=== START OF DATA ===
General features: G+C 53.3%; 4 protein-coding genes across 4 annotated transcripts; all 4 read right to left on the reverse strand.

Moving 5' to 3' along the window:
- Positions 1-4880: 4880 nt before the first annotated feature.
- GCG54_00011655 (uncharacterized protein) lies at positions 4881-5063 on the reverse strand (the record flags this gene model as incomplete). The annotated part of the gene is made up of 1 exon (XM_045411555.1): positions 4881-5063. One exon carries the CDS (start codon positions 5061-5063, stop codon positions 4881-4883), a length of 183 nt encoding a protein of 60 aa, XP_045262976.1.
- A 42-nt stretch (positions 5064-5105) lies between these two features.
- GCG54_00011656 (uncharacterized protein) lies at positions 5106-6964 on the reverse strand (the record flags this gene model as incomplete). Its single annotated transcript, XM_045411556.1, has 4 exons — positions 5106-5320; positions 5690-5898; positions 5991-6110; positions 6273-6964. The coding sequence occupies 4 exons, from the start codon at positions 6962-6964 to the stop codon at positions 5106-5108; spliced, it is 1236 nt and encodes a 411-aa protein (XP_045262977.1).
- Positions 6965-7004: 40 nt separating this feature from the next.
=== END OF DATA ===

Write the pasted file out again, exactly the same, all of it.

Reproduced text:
General features: G+C 53.3%; 4 protein-coding genes across 4 annotated transcripts; all 4 read right to left on the reverse strand.

Moving 5' to 3' along the window:
- Positions 1-4880: 4880 nt before the first annotated feature.
- GCG54_00011655 (uncharacterized protein) lies at positions 4881-5063 on the reverse strand (the record flags this gene model as incomplete). The annotated part of the gene is made up of 1 exon (XM_045411555.1): positions 4881-5063. One exon carries the CDS (start codon positions 5061-5063, stop codon positions 4881-4883), a length of 183 nt encoding a protein of 60 aa, XP_045262976.1.
- A 42-nt stretch (positions 5064-5105) lies between these two features.
- GCG54_00011656 (uncharacterized protein) lies at positions 5106-6964 on the reverse strand (the record flags this gene model as incomplete). Its single annotated transcript, XM_045411556.1, has 4 exons — positions 5106-5320; positions 5690-5898; positions 5991-6110; positions 6273-6964. The coding sequence occupies 4 exons, from the start codon at positions 6962-6964 to the stop codon at positions 5106-5108; spliced, it is 1236 nt and encodes a 411-aa protein (XP_045262977.1).
- Positions 6965-7004: 40 nt separating this feature from the next.